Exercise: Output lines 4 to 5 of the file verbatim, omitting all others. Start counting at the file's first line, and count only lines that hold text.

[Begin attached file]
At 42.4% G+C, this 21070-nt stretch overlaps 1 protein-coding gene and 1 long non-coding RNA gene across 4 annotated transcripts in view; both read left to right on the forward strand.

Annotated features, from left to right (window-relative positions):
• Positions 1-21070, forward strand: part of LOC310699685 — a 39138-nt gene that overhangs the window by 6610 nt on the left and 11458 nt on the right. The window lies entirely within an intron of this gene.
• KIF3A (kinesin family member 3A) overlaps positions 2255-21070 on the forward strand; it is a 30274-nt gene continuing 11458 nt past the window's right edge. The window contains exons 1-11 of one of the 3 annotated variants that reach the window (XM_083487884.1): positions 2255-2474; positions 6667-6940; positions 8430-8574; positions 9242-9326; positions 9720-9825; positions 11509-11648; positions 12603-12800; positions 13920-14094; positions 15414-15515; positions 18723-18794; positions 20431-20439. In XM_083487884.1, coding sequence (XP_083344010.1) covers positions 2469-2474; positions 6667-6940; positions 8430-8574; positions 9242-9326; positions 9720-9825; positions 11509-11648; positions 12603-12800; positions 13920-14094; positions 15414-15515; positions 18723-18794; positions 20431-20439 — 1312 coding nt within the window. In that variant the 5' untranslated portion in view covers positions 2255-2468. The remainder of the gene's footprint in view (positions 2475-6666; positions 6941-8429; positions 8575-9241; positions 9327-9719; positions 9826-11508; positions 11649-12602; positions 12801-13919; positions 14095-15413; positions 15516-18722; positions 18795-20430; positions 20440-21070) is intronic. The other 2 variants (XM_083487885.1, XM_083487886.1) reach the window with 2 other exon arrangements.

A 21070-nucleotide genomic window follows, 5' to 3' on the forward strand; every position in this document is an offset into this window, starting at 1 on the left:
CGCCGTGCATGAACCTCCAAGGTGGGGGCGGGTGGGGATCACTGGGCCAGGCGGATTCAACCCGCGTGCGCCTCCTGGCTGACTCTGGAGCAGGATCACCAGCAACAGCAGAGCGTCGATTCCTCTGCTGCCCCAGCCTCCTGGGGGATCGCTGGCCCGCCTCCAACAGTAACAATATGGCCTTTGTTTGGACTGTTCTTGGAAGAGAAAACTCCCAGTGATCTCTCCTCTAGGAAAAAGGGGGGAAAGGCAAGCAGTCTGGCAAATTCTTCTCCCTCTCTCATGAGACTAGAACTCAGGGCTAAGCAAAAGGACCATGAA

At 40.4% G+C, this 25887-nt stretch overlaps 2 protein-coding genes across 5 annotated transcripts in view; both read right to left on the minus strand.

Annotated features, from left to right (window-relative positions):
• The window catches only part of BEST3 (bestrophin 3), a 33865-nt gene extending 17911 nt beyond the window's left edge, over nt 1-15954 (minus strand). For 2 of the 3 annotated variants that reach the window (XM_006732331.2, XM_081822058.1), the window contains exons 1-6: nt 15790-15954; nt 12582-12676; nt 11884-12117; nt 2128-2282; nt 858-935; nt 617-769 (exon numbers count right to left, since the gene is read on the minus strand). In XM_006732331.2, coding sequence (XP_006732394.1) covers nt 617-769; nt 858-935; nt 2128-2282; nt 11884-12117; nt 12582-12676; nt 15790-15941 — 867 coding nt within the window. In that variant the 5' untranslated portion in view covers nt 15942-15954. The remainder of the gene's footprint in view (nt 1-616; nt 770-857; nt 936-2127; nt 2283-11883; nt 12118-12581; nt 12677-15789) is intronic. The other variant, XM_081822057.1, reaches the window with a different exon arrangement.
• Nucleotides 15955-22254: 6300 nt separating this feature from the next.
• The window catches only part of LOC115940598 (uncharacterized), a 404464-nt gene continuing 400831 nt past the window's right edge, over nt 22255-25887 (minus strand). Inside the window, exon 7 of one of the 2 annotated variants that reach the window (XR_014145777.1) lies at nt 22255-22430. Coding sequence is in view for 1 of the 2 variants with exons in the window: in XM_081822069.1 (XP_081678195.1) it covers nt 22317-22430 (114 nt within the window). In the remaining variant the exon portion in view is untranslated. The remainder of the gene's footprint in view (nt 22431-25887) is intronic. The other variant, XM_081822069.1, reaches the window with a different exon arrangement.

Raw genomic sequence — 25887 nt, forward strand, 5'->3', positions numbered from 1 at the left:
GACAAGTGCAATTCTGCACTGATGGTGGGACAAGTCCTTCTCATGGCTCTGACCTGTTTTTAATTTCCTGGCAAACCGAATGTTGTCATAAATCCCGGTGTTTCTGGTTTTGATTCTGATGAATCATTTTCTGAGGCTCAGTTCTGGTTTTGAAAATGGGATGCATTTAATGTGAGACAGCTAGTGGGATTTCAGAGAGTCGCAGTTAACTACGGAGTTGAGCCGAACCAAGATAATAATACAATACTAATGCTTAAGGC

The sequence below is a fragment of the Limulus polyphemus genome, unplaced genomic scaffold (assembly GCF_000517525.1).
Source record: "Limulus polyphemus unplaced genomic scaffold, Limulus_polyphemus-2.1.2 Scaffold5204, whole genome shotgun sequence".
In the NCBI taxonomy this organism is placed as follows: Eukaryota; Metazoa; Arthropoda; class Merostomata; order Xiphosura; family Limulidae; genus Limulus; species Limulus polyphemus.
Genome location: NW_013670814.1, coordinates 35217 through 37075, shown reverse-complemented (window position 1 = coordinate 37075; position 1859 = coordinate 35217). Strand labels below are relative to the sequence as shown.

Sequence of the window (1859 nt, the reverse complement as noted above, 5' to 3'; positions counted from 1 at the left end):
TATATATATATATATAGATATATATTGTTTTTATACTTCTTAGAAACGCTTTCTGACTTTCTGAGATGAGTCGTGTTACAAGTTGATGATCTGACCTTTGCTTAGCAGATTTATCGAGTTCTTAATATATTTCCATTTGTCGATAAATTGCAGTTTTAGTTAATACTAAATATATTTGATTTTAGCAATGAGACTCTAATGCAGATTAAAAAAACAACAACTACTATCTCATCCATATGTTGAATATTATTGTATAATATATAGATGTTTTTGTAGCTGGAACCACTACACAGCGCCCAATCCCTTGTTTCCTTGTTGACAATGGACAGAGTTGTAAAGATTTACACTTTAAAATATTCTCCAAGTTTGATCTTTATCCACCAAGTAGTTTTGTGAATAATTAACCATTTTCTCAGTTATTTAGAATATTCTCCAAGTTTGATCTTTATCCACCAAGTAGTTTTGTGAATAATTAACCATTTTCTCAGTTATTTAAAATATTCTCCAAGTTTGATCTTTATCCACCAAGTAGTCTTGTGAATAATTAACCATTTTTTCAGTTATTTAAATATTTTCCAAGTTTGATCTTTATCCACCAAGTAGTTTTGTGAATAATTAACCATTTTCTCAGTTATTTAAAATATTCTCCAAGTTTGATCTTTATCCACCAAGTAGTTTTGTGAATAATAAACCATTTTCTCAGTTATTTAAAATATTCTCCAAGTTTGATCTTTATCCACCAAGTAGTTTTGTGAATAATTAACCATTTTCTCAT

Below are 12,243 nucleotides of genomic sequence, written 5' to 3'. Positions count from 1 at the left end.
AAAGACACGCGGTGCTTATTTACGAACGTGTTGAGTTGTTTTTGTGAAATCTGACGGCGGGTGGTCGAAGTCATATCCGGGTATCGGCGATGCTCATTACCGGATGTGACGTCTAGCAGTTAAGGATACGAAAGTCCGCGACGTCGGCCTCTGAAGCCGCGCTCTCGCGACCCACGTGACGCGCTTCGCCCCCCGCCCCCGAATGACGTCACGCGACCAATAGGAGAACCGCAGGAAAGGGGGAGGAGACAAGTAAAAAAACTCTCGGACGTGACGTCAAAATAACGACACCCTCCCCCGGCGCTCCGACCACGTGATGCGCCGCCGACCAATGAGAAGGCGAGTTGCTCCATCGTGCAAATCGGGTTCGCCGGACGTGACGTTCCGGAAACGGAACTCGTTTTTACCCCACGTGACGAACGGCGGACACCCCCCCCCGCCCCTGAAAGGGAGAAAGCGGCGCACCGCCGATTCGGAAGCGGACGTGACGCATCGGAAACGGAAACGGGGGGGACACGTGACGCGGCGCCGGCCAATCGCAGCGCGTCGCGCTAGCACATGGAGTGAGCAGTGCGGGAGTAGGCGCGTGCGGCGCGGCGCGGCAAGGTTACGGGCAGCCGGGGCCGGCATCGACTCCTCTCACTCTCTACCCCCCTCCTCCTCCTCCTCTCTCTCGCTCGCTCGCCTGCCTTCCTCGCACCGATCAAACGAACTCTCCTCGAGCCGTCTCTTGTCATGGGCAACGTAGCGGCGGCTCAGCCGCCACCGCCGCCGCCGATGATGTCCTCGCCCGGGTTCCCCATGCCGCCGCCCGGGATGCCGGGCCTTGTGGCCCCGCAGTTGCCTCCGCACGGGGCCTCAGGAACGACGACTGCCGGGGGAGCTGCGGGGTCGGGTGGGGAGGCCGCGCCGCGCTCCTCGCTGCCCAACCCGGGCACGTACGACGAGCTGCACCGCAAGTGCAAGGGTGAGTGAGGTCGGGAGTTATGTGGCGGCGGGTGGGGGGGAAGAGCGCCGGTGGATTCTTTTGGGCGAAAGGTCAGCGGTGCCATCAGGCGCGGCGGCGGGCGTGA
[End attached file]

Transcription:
• KIF3A (kinesin family member 3A) overlaps positions 2255-21070 on the forward strand; it is a 30274-nt gene continuing 11458 nt past the window's right edge. The window contains exons 1-11 of one of the 3 annotated variants that reach the window (XM_083487884.1): positions 2255-2474; positions 6667-6940; positions 8430-8574; positions 9242-9326; positions 9720-9825; positions 11509-11648; positions 12603-12800; positions 13920-14094; positions 15414-15515; positions 18723-18794; positions 20431-20439. In XM_083487884.1, coding sequence (XP_083344010.1) covers positions 2469-2474; positions 6667-6940; positions 8430-8574; positions 9242-9326; positions 9720-9825; positions 11509-11648; positions 12603-12800; positions 13920-14094; positions 15414-15515; positions 18723-18794; positions 20431-20439 — 1312 coding nt within the window. In that variant the 5' untranslated portion in view covers positions 2255-2468. The remainder of the gene's footprint in view (positions 2475-6666; positions 6941-8429; positions 8575-9241; positions 9327-9719; positions 9826-11508; positions 11649-12602; positions 12801-13919; positions 14095-15413; positions 15516-18722; positions 18795-20430; positions 20440-21070) is intronic. The other 2 variants (XM_083487885.1, XM_083487886.1) reach the window with 2 other exon arrangements.

A 21070-nucleotide genomic window follows, 5' to 3' on the forward strand; every position in this document is an offset into this window, starting at 1 on the left: